On Sunday, August 26th, a member of the Sheridan County Nebraska Sheriff’s Office rolled down the window of his cruiser in Whiteclay Nebraska and aimed a can of mace at ten year old Wakinyan Conroy, a member of the Lakota Nation living on the Pine Ridge reservation. On that day, Wakinyan had been attending the Women’s March for Peace with his mother, Autumn Two Bulls. Two hundred people, both native and non-native, began the peaceful march in Pine Ridge South Dakota and followed Highway 87 for two miles until they reached the border town of Whiteclay.
Whiteclay has a population of 14, yet 4 liquor stores in the town sell 12,500 cans of beer each day. It has been documented that the stores sell to bootleggers, intoxicated people, and minors, as well as routinely trade beer for sexual favors. The tiny, unincorporated town lies less than 300 feet from the border of the Pine Ridge Reservation, where the sale and consumption of alcohol is prohibited.
On August 26th, the women of the Pine Ridge reservation took action to end Whiteclay’s attack on their community. The Women’s March for Peace saw Lakota women, men, and their children take to the street along with their allies – AIM Grassroots, Native Youth Movement, Un-Occupy Albuquerque, Occupy Lincoln, Nebraskans for Peace, Rocky Mountain Peace and Justice Center, and Deep Green Resistance, along with non-native allies attending as individuals. Upon arriving in Whiteclay, Lakota leaders spoke from the heart about the effect of Whiteclay’s exploitative practices. “It’s for the children that we fight,” said Olowan Martinez, the organizer of the march.
Members of Deep Green Resistance organized an act of civil disobedience following the speeches. Five people locked their arms together with the use of PVC lockboxes and succeeded in clocking the road into Whiteclay for seven hours, costing the town’s liquor operation over $5000, before they were arrested and transported to the Rushville jail with the use of a feces-encrusted livestock trailer.
The blockade on the 26th is the second action in Whiteclay by Deep Green Resistance this summer. On June 9th, members of the group performed a similar blockade by chaining themselves together with U-locks. No arrests were made during the June action, and protesters willingly unchained themselves after the Sheridan County Sheriff’s Office signed a written agreement to contact Lakota organizers and cooperate to end the abuses of Whiteclay’s liquor dealers. The Sheriff’s Office did not follow up on this commitment, and their lack of follow-through prompted the action and arrests on the 26th. You can watch the video of the protesters’ arrests below.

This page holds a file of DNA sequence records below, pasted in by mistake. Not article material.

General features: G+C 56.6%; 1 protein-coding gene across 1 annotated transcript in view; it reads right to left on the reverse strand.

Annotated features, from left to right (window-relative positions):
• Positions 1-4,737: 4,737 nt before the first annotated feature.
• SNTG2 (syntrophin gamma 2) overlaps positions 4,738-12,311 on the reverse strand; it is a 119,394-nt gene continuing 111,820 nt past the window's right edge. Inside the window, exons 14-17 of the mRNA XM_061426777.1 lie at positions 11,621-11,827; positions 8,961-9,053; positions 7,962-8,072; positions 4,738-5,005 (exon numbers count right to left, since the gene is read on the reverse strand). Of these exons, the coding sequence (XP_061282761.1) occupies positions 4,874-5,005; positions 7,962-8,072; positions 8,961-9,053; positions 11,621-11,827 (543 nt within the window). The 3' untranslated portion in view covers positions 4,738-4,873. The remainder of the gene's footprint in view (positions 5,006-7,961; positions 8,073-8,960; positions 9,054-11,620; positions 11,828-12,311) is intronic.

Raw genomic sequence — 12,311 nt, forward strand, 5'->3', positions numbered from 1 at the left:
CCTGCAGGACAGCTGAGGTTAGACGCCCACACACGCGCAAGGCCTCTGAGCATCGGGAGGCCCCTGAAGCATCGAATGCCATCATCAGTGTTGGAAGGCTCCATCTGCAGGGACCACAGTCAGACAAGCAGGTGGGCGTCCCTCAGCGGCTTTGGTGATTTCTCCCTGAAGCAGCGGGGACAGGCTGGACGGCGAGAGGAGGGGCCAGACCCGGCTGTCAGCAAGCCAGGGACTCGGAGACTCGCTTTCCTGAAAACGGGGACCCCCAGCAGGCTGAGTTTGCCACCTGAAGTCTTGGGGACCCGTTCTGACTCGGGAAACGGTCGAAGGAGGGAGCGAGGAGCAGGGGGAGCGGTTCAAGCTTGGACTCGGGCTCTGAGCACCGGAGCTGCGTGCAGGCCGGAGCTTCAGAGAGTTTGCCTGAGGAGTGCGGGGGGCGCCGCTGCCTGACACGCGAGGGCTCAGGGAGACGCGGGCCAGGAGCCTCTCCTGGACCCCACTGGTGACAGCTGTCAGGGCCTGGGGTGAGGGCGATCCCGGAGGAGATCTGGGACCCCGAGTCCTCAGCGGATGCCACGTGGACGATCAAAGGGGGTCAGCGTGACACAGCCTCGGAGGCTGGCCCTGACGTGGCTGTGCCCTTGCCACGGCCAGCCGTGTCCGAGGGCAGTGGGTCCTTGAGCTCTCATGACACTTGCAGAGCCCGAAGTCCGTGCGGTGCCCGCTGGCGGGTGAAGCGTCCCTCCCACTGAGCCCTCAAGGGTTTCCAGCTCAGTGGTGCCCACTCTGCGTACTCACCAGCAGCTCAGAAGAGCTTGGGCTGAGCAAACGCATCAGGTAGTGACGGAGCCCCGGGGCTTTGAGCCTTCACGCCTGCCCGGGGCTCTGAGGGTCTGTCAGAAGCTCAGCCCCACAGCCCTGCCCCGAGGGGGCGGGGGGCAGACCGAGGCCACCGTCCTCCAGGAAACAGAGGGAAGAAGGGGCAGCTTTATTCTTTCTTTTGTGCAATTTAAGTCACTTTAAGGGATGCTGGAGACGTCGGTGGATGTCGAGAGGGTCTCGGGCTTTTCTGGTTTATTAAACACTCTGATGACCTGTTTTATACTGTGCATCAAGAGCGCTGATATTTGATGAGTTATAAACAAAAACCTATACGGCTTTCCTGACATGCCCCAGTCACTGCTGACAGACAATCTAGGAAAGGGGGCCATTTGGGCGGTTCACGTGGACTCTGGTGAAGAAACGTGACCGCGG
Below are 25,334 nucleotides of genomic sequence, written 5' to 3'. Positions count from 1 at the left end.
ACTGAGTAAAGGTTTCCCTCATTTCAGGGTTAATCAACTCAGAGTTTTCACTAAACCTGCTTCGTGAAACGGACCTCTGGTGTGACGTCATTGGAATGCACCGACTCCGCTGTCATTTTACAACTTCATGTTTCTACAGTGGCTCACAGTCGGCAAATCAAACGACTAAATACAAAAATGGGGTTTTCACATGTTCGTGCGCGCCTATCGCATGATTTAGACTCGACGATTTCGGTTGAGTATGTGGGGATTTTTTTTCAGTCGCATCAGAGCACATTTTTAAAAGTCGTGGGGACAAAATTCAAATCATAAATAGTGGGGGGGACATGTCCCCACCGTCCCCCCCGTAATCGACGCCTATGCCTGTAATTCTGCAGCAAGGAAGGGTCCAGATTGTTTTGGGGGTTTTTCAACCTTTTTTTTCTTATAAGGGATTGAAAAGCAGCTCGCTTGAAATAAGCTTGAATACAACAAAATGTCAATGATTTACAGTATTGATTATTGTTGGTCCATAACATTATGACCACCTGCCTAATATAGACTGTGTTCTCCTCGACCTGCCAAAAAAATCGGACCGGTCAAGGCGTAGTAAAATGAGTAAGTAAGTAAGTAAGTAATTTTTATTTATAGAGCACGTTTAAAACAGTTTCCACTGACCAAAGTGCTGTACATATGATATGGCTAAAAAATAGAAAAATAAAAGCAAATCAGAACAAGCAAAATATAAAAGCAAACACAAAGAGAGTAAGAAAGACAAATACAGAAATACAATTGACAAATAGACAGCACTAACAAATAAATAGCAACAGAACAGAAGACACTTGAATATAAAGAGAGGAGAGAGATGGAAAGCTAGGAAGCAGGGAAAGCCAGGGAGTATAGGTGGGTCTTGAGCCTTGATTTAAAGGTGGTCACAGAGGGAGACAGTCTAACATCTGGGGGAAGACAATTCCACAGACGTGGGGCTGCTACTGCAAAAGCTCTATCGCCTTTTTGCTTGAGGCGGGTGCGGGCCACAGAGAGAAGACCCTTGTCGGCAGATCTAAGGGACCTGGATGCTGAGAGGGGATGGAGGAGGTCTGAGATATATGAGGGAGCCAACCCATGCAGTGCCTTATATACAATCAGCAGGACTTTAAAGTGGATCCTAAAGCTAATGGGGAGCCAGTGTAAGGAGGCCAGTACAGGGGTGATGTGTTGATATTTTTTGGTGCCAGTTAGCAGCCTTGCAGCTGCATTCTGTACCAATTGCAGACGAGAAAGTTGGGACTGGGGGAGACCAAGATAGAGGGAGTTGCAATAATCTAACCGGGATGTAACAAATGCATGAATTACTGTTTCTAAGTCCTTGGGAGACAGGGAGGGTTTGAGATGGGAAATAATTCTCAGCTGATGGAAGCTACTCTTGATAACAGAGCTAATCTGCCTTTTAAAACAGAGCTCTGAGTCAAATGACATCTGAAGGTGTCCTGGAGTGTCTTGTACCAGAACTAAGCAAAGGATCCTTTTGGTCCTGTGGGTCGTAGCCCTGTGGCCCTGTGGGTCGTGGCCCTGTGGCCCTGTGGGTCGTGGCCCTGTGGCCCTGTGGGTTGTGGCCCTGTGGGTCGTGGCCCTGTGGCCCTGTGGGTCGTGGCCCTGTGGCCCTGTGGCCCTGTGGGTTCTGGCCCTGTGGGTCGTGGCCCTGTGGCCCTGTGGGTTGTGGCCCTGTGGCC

The fourteen person town does not only violate reservation law and the state laws put forth by the liquor commission. The town’s four liquor dealers go further by participating in the ongoing extermination of this continent’s First Nations and violating the human rights of the Lakota Oyate. Whiteclay generates thirty four million dollars in revenue each year, and though the town exist almost exclusively to sell to residents of the reservation, Pine Ridge remains one of the poorest places in the United States. Ninety seven percent of the Pine Ridge population lives below the federal poverty line.
Lakota women and children are hit especially hard by this systematic exploitation of their people. The infant mortality rate on Pine Ridge is three hundred percent higher than the national average, and one in four children is born with fetal alcohol syndrome. More than half the reservation’s adult residents battle addiction and disease. With such a future to look to, is it any wonder that the teenage suicide rate on Pine Ridge is one hundred and fifty percent higher than the national average? Domestic violence is rampant on the reservation, and while one in four women will be raped nationally, that figure rises to one in three when applied to indigenous women.
Nor do the owners and employees of the town’s bars and liquor stores restrict themselves to passive racism. At one point during the demonstration, a fourteen year old Lakota boy named Wallace was cornered and intimidated by four grown white men affiliated with a bar called the Arrowhead. In a video recorded during the incident, the men could be heard directing racial slurs at the fourteen year old. The four men were ignored by the present state troopers and Sheridan County Police, yet when Wallace attempted to defend himself, he was arrested and charged with a felony. The Sheridan PD took the minor into custody without parental consent. When ten year old Wakinyan and several others approached the police car to question the arresting officer’s right to do so, they were maced. Wakinyan took the brunt of this chemical assault, and has subsequently been hospitalized for trauma to his respiratory system.
Justice remains out of reach for Wakinyan and Wallace, victims of racist police brutality; for the Lakota women, whose demands for justice fall on the deaf ears of Nebraska law enforcement; for the indigenous peoples of this continent, who to this day are subjected to the genocidal practices of the United States’ government and economy. Shutting down Whiteclay once and for all will be only the first step toward reparations that are criminally overdue.